Last edited by OyCrumbler; 10-13-2022 at 07:05 PM..
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Old 10-13-2022, 08:56 PM
 
474 posts, read 263,808 times
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Quote:
Originally Posted by OyCrumbler View Post
These are some really bad comparisons and odd numbers. Does anyone actually take this at face value?

The way they got their numbers per hectare doesn't make any sense unless this is some really weird definition of hectare that changes by location. Not only that, it does a nonsensical comparison of much smaller units to Manhattan.

Manhattan is 59.1 square km of land area with a resident population of 1,694,251 in the 2020 census. That works out to 28,873 per square km

Toshima Ward placed just above it and also with a 2020 census count is 13.01 square km of land area with a resident population of 301,599 which works out to 23,182 per square km.

Is 23K a larger value than 28K? No, that's ridiculous. What's also ridiculous is the massive disparity between the size of these two units. Manhattan's land area here is more than four times that of the area covered by Toshima ward. At least on a city to city (as in the 23 special wards to the 5 boroughs) the land area difference isn't multiples higher so even that would be more reasonable, but then you'd be wondering if that really makes a ward to borough comparison sensible if the two are similar in total land area but one is being split into 23 and the other into 5. Or what about the single neighborhood of Chinatown in San Francisco which is less than a square km in size? I've been there and it's very immediately obvious that there are scads of areas of a single square km not just in Manhattan (though of course also in Manhattan including the Chinatown in Manhattan), but in any of the boroughs save for maybe Staten Island that has denser square km blocks. Remember, for areas of such large sizes, there's generally going to be a lot of internal variation in population density if you start sectioning off the densest quarter or so or even less than single digit percentage of the physical area. If you don't know this, then you probably shouldn't be engaging in a conversion about population density in the first place.

Let's even take a look at the Royal Borough of Kensington and Chelsea. The 2019 numbers for that were 12.13 square km of land area with a resident population of 156,129 which works out to 13,000 per square km. Again, Manhattan is more than four times the land area and even with that is 28,873 per square km. By your link, Manhattan should be only 1.43 x that of Kensington and Chelsea. 28,873 / 13,000 does not work out to 1.43--it's 2.21x, and again for emphasis, over a land area over four times in size. And if the area outside of Manhattan isn't so dense, then let's take a look at the Bronx, the next step up in borough size.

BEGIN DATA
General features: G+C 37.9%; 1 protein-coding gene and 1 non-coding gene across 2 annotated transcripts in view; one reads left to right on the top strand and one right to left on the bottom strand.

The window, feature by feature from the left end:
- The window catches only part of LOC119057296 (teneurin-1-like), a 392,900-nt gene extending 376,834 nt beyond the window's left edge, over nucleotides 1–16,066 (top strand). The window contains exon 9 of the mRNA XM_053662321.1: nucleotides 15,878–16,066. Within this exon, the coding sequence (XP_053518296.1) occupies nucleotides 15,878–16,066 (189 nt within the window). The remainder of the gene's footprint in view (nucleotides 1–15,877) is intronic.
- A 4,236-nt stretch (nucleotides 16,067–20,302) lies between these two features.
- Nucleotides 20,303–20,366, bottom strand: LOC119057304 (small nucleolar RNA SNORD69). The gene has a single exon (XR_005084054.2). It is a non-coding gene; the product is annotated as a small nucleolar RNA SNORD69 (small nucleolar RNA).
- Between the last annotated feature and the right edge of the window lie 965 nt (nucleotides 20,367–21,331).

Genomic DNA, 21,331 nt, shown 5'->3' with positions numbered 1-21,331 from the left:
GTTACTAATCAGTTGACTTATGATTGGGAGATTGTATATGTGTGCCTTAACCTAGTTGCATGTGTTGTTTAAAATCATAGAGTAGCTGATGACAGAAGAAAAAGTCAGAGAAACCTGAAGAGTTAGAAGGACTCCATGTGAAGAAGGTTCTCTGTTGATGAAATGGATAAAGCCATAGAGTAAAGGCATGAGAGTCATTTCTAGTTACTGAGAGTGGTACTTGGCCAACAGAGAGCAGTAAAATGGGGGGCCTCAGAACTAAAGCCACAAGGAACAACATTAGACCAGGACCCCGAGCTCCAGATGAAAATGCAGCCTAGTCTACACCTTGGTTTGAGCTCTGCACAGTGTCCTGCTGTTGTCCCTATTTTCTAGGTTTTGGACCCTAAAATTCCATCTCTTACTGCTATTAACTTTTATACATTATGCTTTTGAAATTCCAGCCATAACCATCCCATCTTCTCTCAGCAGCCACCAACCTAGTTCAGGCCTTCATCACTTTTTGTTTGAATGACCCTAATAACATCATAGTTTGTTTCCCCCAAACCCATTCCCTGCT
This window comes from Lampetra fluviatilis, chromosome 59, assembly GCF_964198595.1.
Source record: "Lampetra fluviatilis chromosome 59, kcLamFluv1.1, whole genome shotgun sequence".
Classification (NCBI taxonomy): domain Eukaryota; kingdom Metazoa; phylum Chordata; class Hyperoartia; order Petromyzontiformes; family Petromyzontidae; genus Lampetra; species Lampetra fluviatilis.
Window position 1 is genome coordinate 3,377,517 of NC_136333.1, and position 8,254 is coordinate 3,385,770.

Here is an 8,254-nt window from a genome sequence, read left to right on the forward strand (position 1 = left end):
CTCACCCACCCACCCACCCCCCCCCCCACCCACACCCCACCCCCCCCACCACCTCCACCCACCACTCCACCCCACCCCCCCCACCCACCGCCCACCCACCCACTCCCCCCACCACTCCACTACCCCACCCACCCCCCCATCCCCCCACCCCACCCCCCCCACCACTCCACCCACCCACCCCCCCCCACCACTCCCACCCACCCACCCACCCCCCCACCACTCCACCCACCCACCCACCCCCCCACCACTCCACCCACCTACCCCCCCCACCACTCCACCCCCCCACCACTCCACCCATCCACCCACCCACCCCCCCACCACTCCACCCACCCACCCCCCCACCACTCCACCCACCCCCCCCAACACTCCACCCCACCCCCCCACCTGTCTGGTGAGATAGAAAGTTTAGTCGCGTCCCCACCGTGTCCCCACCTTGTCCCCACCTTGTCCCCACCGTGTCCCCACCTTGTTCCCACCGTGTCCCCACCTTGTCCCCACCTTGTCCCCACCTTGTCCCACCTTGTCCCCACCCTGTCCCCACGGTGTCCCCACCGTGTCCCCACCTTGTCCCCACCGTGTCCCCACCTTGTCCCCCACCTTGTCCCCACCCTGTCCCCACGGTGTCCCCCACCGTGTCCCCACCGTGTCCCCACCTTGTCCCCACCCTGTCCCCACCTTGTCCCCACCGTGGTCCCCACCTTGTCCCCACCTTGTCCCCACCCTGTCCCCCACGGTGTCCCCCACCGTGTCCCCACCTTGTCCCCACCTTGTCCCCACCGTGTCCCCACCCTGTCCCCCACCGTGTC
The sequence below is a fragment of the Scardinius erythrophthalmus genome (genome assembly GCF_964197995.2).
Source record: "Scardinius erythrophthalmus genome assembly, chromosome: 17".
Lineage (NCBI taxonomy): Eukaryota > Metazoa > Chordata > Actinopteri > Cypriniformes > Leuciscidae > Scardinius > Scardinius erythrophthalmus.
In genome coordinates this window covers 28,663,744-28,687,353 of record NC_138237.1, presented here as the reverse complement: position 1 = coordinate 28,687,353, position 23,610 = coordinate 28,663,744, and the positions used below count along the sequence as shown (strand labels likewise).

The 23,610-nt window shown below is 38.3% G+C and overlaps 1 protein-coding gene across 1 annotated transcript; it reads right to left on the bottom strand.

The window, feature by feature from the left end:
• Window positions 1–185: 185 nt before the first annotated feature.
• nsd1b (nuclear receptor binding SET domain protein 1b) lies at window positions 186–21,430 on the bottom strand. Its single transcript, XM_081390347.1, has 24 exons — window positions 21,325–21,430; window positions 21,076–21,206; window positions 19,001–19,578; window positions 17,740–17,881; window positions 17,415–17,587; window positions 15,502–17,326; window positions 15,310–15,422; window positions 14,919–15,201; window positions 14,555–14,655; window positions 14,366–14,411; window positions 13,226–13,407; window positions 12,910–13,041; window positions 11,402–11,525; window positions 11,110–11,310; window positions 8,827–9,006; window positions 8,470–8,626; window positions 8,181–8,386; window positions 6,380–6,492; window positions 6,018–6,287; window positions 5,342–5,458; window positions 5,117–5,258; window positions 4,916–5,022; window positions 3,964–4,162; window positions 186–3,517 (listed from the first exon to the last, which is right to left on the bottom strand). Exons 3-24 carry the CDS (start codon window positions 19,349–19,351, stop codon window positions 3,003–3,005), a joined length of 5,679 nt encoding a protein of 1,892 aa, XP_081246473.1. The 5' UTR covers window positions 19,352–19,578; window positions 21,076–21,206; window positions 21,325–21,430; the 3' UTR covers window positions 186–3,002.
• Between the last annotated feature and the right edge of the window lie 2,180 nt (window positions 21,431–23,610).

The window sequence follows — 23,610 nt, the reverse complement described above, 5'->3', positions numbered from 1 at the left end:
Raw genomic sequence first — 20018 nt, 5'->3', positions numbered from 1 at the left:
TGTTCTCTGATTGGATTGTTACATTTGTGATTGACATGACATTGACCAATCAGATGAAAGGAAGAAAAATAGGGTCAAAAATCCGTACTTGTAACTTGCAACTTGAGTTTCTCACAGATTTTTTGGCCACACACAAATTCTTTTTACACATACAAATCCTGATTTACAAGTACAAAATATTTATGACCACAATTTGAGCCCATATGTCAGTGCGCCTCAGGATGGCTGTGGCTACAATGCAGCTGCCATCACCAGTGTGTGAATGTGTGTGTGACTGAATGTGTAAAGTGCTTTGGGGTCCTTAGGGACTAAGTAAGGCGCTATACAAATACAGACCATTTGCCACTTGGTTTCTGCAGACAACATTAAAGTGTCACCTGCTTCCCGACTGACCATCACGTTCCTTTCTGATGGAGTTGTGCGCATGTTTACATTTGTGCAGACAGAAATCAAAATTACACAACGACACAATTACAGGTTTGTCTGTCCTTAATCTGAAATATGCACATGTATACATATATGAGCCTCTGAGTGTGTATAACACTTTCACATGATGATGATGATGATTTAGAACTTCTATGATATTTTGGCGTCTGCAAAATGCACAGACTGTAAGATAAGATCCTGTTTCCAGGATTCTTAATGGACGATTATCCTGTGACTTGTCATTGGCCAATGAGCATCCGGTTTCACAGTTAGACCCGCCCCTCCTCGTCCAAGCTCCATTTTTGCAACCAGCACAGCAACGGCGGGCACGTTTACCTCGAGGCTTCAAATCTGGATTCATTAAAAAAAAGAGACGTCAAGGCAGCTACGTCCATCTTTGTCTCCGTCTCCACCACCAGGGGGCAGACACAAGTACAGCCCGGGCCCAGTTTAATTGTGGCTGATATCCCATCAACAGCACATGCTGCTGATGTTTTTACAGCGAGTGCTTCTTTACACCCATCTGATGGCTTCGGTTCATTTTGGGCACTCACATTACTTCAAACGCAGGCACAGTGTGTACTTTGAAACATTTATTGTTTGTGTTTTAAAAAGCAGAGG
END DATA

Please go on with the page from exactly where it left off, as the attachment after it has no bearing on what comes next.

The Bronx is 110 square km with a population of 1,472,654 with a population which works out to 13,481.8 people per square km. That's higher than that of Kensington and Chelsea even though we're now looking at 110 square km vs 12.13 square km--nearly an order of magnitude difference in size. You're definitely going to easily find multiple 12.13 square km parcels of the Bronx that are much higher in population density. Is the idea then that Kensington and Chelsea are "not really densely populated" since places outside of Manhattan are supposedly "not really densely populated"?

What about Brooklyn? Even bigger at 183.4 square km and it has a population of 2,736,074 which works out to 14,917 per square km. That's also denser than Kensington and Chelsea and now we're actually just past an order of magnitude greater area than 12.13 square km. If this isn't dense, then what are the dense parts of London supposed to be?

Yea, there exists places in the world that are more densely populated than New York City. I lived in Shanghai for a bit and that is a tangibly different level of density. Puxi's districts (not Puxi District as that report states it since that doesn't exist) include some very dense areas over its 288.7 square km and taking out Changning district from that count means you get Manhattan density levels over a land area that's about four times that of Manhattan's land area--and again, with large variations given that large land area so peak density in neighborhoods get truly wild. If that was the metric you were going to use, then yea, I would agree in that context that only Manhattan is really densely populated in NYC, but it's nonsensical if you're comparing it to London. Is it possible that you're commenting without having ever been to NYC before?